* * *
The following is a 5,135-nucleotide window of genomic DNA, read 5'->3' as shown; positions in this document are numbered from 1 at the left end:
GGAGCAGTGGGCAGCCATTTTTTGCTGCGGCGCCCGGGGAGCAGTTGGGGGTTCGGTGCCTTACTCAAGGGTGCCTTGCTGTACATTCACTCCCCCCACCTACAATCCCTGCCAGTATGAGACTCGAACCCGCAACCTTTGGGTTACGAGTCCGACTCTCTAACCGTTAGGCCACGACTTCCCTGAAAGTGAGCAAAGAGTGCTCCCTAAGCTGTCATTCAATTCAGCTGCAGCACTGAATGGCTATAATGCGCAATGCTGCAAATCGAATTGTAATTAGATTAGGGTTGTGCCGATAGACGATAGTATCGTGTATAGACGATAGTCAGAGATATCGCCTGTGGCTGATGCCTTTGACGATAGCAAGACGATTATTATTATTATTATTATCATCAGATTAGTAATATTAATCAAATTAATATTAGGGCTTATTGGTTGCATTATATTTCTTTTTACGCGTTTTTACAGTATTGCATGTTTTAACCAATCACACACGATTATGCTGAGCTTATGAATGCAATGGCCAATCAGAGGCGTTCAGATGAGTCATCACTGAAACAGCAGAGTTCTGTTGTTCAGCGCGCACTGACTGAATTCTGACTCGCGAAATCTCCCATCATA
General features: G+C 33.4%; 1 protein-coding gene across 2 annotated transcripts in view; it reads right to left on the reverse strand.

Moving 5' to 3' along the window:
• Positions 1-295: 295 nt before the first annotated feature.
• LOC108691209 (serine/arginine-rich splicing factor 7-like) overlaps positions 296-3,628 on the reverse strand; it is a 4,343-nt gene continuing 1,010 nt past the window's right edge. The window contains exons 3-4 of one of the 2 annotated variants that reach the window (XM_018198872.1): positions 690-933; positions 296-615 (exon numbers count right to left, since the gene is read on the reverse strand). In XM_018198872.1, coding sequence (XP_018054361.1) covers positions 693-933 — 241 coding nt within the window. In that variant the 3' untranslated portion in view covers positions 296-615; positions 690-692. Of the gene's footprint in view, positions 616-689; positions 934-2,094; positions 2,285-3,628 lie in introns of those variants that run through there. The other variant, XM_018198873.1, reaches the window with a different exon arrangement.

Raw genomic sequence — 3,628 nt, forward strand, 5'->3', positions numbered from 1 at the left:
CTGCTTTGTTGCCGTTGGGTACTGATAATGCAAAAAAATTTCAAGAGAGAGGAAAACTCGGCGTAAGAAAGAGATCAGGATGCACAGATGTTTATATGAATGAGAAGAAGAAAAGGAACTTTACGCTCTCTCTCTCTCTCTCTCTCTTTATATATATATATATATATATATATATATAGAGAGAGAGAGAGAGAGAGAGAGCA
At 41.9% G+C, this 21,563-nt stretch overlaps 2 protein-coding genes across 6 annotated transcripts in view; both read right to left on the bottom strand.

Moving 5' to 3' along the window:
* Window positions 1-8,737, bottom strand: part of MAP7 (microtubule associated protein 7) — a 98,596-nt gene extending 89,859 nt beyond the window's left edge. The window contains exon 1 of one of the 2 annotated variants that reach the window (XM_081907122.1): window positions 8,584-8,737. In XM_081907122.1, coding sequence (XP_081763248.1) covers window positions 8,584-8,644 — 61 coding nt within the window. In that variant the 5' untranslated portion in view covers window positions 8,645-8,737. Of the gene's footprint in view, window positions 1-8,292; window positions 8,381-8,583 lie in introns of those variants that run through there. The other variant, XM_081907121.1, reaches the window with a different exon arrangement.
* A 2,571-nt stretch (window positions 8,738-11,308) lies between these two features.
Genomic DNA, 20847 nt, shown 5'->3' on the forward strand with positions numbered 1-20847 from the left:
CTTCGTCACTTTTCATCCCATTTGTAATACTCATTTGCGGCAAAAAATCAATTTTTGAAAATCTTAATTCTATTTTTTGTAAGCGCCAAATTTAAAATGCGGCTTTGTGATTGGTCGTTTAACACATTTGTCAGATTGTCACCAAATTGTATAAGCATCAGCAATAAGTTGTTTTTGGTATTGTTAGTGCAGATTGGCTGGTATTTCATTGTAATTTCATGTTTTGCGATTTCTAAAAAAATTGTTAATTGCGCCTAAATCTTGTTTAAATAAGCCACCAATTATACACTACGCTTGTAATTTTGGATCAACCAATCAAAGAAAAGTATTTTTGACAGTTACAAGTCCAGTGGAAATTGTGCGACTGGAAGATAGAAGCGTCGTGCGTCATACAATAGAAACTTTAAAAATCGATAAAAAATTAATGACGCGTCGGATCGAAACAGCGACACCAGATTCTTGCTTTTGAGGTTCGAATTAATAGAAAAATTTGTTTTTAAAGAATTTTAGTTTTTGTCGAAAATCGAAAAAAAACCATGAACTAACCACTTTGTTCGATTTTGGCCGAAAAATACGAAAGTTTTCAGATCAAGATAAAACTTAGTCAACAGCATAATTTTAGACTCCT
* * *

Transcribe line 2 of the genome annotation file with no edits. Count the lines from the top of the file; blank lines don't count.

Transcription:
GGAGCAGTGGGCAGCCATTTTTTGCTGCGGCGCCCGGGGAGCAGTTGGGGGTTCGGTGCCTTACTCAAGGGTGCCTTGCTGTACATTCACTCCCCCCACCTACAATCCCTGCCAGTATGAGACTCGAACCCGCAACCTTTGGGTTACGAGTCCGACTCTCTAACCGTTAGGCCACGACTTCCCTGAAAGTGAGCAAAGAGTGCTCCCTAAGCTGTCATTCAATTCAGCTGCAGCACTGAATGGCTATAATGCGCAATGCTGCAAATCGAATTGTAATTAGATTAGGGTTGTGCCGATAGACGATAGTATCGTGTATAGACGATAGTCAGAGATATCGCCTGTGGCTGATGCCTTTGACGATAGCAAGACGATTATTATTATTATTATTATCATCAGATTAGTAATATTAATCAAATTAATATTAGGGCTTATTGGTTGCATTATATTTCTTTTTACGCGTTTTTACAGTATTGCATGTTTTAACCAATCACACACGATTATGCTGAGCTTATGAATGCAATGGCCAATCAGAGGCGTTCAGATGAGTCATCACTGAAACAGCAGAGTTCTGTTGTTCAGCGCGCACTGACTGAATTCTGACTCGCGAAATCTCCCATCATA